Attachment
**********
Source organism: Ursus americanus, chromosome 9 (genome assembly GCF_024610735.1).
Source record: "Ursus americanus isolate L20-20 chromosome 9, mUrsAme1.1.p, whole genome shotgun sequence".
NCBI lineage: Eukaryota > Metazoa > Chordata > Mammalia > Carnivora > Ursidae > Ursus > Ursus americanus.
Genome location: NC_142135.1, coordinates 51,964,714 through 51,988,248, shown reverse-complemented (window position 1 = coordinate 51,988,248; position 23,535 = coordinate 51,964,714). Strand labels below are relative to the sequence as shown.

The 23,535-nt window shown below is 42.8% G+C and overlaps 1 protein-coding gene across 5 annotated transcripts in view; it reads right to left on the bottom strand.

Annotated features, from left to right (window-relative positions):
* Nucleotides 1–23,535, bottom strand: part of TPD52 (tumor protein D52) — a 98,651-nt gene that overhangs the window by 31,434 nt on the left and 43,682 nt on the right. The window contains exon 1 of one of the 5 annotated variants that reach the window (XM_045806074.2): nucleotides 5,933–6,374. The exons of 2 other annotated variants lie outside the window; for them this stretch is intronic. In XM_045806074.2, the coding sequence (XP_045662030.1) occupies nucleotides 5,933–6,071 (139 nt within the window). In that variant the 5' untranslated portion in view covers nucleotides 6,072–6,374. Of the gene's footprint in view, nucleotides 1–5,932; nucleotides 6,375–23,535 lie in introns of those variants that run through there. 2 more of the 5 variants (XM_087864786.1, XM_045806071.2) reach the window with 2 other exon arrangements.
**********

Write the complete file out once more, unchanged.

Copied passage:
Source organism: Ursus americanus, chromosome 9 (genome assembly GCF_024610735.1).
Source record: "Ursus americanus isolate L20-20 chromosome 9, mUrsAme1.1.p, whole genome shotgun sequence".
NCBI lineage: Eukaryota > Metazoa > Chordata > Mammalia > Carnivora > Ursidae > Ursus > Ursus americanus.
Genome location: NC_142135.1, coordinates 51,964,714 through 51,988,248, shown reverse-complemented (window position 1 = coordinate 51,988,248; position 23,535 = coordinate 51,964,714). Strand labels below are relative to the sequence as shown.

The 23,535-nt window shown below is 42.8% G+C and overlaps 1 protein-coding gene across 5 annotated transcripts in view; it reads right to left on the bottom strand.

Annotated features, from left to right (window-relative positions):
* Nucleotides 1–23,535, bottom strand: part of TPD52 (tumor protein D52) — a 98,651-nt gene that overhangs the window by 31,434 nt on the left and 43,682 nt on the right. The window contains exon 1 of one of the 5 annotated variants that reach the window (XM_045806074.2): nucleotides 5,933–6,374. The exons of 2 other annotated variants lie outside the window; for them this stretch is intronic. In XM_045806074.2, the coding sequence (XP_045662030.1) occupies nucleotides 5,933–6,071 (139 nt within the window). In that variant the 5' untranslated portion in view covers nucleotides 6,072–6,374. Of the gene's footprint in view, nucleotides 1–5,932; nucleotides 6,375–23,535 lie in introns of those variants that run through there. 2 more of the 5 variants (XM_087864786.1, XM_045806071.2) reach the window with 2 other exon arrangements.